Lyft recently filed its S-1 form -- the official paperwork that registers a company's securities with the Securities and Exchange Commission (SEC) -- which means that investors finally got a closer look at the ride-hailing company's financials as it moved ever closer to its initial public offering.
The company is aiming for an IPO in early April, according to Reuters, and the latest estimates put the company's valuation between $20 billion and $25 billion. With the filing, Lyft will presumably beat its rival Uber to the publicly traded markets, though Uber is a much larger company and is currently valued at around $120 billion.
If you're intrigued by a soon-to-be-publicly-traded company or its industry, it's generally worth taking some time to sift through the company's S-1 to find out how well it's growing, how much money it's making (or not making), how quickly sales are increasing, and the types of risks it faces.
If you're not inclined to read through SEC forms in your spare time, fear not: Here are a few key things to know from Lyft's IPO filing.
1. Lyft's number of active riders continues to grow
In 2018, the ride-hailing company had 30 million total riders across the United States and Canada. But perhaps a more important metric for investors to focus on is the company's number of active riders. Lyft defines active riders as those who have used the Lyft app to take at least one ride -- whether in a car or on one of the company's scooters or bikes -- during the quarter. Over the past two years, the number of active riders has skyrocketed.
Active riders increased 47% year over year in the fourth quarter of 2018, and the company's total number of active riders for all of 2018 was up nearly 223% compared to 2016. In the chart below, you may notice that active riders in 2018 surpass the company's total rider figure of 30 million; that's because a single active rider can be counted as an active rider in each quarter. Here's a look at active rider growth over the past two years:
Not only are more people using Lyft's service, but the number of rides that users are taking has dramatically increased as well. In the fourth quarter of 2018, users took 178.4 million rides, up from 116.3 million in the same period of 2017.
Lyft said in its filing that the increase in new riders -- as well as an uptick in the number of trips they're taking -- has helped the company expand its ride-hailing market share from 22% at the end of 2016 to 39% now.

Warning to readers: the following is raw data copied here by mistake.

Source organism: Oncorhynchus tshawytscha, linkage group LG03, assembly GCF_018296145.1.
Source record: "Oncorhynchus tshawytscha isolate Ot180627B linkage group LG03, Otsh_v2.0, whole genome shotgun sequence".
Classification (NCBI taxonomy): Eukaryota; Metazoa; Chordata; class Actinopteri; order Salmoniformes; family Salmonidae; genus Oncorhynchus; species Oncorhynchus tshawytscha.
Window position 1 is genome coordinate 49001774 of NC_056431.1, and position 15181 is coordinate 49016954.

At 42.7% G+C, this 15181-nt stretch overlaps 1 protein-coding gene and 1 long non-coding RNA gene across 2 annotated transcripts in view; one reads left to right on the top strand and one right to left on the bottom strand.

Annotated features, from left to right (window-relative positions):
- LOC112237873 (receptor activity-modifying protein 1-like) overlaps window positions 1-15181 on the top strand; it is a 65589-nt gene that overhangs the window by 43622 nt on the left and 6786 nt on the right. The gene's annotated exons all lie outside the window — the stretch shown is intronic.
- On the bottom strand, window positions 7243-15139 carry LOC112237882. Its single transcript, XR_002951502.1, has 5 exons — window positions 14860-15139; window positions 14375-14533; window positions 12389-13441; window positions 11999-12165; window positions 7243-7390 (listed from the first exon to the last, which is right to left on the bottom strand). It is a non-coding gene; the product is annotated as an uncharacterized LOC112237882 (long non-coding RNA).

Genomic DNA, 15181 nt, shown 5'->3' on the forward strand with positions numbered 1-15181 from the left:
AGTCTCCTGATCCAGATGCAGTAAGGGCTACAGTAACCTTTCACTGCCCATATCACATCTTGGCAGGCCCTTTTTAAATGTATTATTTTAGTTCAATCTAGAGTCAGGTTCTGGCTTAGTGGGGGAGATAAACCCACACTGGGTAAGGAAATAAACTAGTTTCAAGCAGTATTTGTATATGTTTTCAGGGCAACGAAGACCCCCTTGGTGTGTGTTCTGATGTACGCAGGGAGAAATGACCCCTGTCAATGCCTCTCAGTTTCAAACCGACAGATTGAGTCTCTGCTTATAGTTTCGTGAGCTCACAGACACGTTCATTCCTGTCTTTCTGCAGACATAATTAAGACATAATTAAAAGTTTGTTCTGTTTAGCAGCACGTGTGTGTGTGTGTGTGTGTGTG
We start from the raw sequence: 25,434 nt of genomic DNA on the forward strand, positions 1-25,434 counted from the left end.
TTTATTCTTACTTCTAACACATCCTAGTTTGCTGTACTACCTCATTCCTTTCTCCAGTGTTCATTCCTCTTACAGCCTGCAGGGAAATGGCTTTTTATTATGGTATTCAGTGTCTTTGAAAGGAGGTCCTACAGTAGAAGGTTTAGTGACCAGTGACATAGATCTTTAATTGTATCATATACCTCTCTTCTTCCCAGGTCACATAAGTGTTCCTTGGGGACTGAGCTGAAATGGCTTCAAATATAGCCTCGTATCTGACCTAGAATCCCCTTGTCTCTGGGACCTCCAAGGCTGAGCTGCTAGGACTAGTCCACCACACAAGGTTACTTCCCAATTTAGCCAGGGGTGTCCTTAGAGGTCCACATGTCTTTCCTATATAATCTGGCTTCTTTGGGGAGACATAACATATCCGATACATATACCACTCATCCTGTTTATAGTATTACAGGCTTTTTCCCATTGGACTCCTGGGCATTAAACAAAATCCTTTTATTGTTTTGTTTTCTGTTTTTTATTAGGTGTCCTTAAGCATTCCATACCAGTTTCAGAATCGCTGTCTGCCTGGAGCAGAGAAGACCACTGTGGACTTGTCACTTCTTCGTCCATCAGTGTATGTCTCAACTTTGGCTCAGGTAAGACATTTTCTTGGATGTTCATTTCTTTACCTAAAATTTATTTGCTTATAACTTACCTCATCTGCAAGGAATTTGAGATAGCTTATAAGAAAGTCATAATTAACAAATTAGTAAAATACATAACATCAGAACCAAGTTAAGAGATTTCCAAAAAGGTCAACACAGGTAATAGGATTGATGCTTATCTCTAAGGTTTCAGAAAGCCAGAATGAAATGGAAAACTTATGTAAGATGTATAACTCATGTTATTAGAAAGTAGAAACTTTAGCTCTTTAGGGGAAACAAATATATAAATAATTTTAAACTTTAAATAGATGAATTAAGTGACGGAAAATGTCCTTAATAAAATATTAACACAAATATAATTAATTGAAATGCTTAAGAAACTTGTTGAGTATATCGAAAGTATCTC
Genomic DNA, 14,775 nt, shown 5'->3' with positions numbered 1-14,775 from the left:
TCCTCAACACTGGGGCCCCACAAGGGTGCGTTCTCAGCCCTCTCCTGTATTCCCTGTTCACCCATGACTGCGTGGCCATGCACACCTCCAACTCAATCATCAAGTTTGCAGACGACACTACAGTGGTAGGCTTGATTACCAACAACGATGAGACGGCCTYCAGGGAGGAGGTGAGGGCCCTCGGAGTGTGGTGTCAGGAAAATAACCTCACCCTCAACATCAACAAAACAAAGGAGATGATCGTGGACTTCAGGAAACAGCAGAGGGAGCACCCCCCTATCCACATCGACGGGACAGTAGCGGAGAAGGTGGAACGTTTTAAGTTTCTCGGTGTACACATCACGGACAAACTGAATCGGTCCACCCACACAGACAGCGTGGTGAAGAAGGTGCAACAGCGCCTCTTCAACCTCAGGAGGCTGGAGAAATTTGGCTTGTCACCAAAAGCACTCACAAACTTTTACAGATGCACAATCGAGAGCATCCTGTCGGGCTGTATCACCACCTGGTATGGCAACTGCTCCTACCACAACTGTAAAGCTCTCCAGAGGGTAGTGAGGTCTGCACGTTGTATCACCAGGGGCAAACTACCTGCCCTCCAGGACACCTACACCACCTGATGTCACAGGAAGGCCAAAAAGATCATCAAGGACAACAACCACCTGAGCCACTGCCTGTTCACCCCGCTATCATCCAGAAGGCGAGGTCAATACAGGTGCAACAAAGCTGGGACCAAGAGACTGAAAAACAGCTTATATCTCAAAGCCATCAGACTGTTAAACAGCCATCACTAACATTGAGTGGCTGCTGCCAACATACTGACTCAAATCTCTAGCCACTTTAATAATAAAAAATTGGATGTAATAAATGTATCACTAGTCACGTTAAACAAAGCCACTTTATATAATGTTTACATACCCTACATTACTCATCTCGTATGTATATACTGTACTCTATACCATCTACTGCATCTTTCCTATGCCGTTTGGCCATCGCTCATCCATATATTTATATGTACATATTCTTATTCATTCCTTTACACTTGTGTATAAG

2. Last year's revenue was $2.1 billion
Lyft made $2.1 billion in revenue last year. If that doesn't sound like a lot to you, consider that the company's 2017 sales were $1.1 billion and 2016 sales were only $343 million. That means that Lyft grew revenue by 103% from 2017 to 2018 -- and a whopping 209% over the past two years.
In addition to impressive sales growth, which is to be expected from growth companies, Lyft also disclosed how much revenue it earns per active user. This metric is particularly important because it shows Lyft's ability to gradually earn more money from its customers over time.
In the fourth quarter of 2018, Lyft's revenue per active user increased 33% year over year to $36.04. As the chart below illustrates, Lyft has improved this metric each quarter since Q3 2016. The company said the growth in its revenue per active rider comes from increased ride frequency and the service fees the company collects.
The only drop during the past two years occurred in Q2 2016, which was "a result of a significant increase in incentives related to driver sign-up bonuses during this quarter," Lyft said in its S-1 form. All in all, this metric is moving in the right direction.
3. Bookings reached $8.1 billion, but the company's net loss widened
The S-1 showed that Lyft's bookings -- the total dollar value that riders spend on its platform, minus reductions like drivers' tips -- increased by 76% last year. Bookings have certainly improved over the past two years, considering that they totaled just $1.9 billion in 2016.
Of course, investors will want to see bookings eventually translate into profit for Lyft. But with the company firmly in growth mode, Lyft is spending a lot of money to attract more customers and gain market share.